You want to make a career change
If you have been in the same position for several years and are contemplating a complete career change, you are not alone. This often shows that you are willing to take on new challenges and get outside of your comfort zone.
You are looking for a better work-life balance
If you have a very long commute and find yourself spending too much time out of the house each day, you might think about finding a new job with a shorter transport route. After beginning a family or moving a loved one into the home, you may find the long commute is cutting into your personal life just a little too much. This is a valid reason for seeking new employment.
You want to move up in your field
If you started your career at a small company but would now want to continue climbing up the ladder, you may need to consider looking for a new job. A larger company with more opportunities may make this possible.
How to explain the reasons for leaving a job to your current employer
No matter your reason for leaving your job, aim to leave on amicable terms. This is best for your professional reputation as you may also want to use your current employer as a reference in the future. If you have to leave because you're unhappy with the lack of challenges in your job, frame it positively. Instead of saying, “I can't grow professionally here anymore,” try this instead:
“I have learned so much in this role and at this company. It has been a privilege to work here, but I feel like this is the right time for me to explore more challenges and hone my skills even further. Thank you for the opportunities you have given me.”
How to explain the reasons for leaving a job to future employers
Explaining your reason for leaving your job is to be expected as you search for a new job. If you're going on an interview, you can expect one of the first questions to be about why you decided to leave your last job. The best way to answer this question is truthfully, as well as positively. Here are some key things to remember about answering this question:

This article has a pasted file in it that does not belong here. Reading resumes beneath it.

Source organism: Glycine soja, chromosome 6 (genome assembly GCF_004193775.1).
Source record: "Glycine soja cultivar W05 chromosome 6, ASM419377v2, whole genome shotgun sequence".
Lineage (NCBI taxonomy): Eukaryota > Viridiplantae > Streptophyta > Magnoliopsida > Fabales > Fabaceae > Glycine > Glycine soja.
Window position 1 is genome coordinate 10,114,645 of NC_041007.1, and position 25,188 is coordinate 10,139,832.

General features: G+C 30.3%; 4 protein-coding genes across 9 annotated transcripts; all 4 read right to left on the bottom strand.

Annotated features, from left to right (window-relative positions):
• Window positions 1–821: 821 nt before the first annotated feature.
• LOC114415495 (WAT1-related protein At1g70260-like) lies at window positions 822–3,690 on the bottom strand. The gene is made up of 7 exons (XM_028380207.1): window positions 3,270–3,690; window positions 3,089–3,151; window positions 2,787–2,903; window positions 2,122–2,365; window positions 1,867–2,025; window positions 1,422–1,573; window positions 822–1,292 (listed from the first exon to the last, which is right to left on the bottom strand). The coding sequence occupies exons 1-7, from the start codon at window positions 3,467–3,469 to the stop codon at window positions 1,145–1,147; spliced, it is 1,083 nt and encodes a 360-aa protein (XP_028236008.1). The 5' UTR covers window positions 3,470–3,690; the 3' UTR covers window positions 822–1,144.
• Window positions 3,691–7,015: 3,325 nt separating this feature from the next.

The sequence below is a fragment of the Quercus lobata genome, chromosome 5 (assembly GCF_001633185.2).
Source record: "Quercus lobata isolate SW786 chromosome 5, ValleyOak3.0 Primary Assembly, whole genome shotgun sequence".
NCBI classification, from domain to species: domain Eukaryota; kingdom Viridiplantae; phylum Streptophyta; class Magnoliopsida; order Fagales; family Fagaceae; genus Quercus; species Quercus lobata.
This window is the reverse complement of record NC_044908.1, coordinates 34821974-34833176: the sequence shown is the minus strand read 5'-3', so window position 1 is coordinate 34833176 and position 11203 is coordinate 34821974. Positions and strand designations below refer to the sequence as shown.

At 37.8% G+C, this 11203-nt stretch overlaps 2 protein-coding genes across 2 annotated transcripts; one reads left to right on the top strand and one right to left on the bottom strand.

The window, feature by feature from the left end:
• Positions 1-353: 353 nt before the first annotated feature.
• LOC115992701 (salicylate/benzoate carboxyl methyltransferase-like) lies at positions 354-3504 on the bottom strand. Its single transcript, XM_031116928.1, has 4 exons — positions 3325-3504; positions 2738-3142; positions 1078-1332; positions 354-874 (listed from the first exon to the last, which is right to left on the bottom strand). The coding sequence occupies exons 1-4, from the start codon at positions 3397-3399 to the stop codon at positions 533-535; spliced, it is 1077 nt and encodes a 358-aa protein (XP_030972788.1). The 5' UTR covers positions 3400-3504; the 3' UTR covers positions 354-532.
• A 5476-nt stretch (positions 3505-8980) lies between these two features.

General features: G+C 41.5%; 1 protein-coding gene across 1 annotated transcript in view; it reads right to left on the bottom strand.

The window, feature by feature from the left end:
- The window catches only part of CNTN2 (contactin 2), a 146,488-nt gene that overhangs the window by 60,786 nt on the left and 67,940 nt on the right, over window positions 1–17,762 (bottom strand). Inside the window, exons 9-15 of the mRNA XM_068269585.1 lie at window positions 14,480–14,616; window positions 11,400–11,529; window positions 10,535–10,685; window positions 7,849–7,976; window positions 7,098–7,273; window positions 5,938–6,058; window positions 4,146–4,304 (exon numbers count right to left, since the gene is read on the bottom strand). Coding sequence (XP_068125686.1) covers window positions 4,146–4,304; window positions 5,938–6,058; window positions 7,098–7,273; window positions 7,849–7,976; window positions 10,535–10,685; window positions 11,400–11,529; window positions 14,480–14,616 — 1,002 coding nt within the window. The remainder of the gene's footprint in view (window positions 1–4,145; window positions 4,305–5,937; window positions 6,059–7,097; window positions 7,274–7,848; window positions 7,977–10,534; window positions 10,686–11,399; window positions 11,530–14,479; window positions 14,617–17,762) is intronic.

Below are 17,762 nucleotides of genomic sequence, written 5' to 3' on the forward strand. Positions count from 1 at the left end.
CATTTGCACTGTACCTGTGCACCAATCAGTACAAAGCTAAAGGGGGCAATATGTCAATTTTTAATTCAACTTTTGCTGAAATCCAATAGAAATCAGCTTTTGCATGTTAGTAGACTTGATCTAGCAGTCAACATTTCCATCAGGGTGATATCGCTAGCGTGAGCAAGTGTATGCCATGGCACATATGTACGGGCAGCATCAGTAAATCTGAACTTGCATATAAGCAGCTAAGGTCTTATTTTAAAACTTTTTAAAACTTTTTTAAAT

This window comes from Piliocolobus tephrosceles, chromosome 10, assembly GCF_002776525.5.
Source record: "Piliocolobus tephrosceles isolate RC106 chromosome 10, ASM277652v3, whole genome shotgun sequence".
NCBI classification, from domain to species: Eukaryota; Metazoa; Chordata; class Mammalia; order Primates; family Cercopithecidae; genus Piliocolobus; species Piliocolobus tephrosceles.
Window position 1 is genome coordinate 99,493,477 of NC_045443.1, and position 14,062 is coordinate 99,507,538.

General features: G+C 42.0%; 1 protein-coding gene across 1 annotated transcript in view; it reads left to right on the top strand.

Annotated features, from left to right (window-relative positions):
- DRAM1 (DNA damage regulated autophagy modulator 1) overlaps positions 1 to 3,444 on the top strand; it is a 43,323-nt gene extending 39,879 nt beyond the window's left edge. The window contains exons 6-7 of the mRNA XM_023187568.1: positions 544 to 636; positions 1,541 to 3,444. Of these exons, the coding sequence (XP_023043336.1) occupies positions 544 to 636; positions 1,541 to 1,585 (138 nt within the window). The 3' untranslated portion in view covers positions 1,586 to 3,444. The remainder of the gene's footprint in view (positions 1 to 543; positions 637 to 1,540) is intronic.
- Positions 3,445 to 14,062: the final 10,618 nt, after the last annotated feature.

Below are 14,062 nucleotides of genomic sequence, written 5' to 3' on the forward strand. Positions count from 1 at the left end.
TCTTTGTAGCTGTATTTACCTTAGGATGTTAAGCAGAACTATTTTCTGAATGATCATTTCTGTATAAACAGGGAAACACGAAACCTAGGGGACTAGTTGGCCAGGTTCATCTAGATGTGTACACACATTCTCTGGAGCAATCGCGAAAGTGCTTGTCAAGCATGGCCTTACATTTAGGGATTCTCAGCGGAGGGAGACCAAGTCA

Explain yourself clearly
Whatever your reason for leaving your job, be very clear in your response. Avoid vague answers like, “I wasn't happy.” Explain the reason in slightly more detail. Instead, you should say, “I wanted to continue to grow, but room for growth was limited.”
Keep it short
This is a question you should answer clearly, in as few words as possible. In other words, don't provide too much unnecessary detail. You don't need to explain every facet of the job you didn't like. Narrow it down to one key reason and explain it very briefly. Your answer should include your reason for leaving your job, but you don't need to provide the backstory as to how you reached this conclusion or how long you contemplated it.
Lying to your future employer about why you left your previous job is never a good idea. If you get caught in your lie, you will not only feel embarrassed, but you'll likely lose out on the opportunity as well. Honesty is the best policy. You may want to frame your honesty in a more polite way, but avoid making up a story that is completely false. Even if you were fired from your last job, it is in your best interest to be honest and forthcoming from the beginning.
Even if you had disagreements your previous employer, it isn't professional to say so. This is a question that should be answered with grace, tact and professionalism. Put your personal feelings aside and provide a polite response. Your answer to this question is a reflection of you and your work ethic, and badmouthing your previous employer will not do you any favours.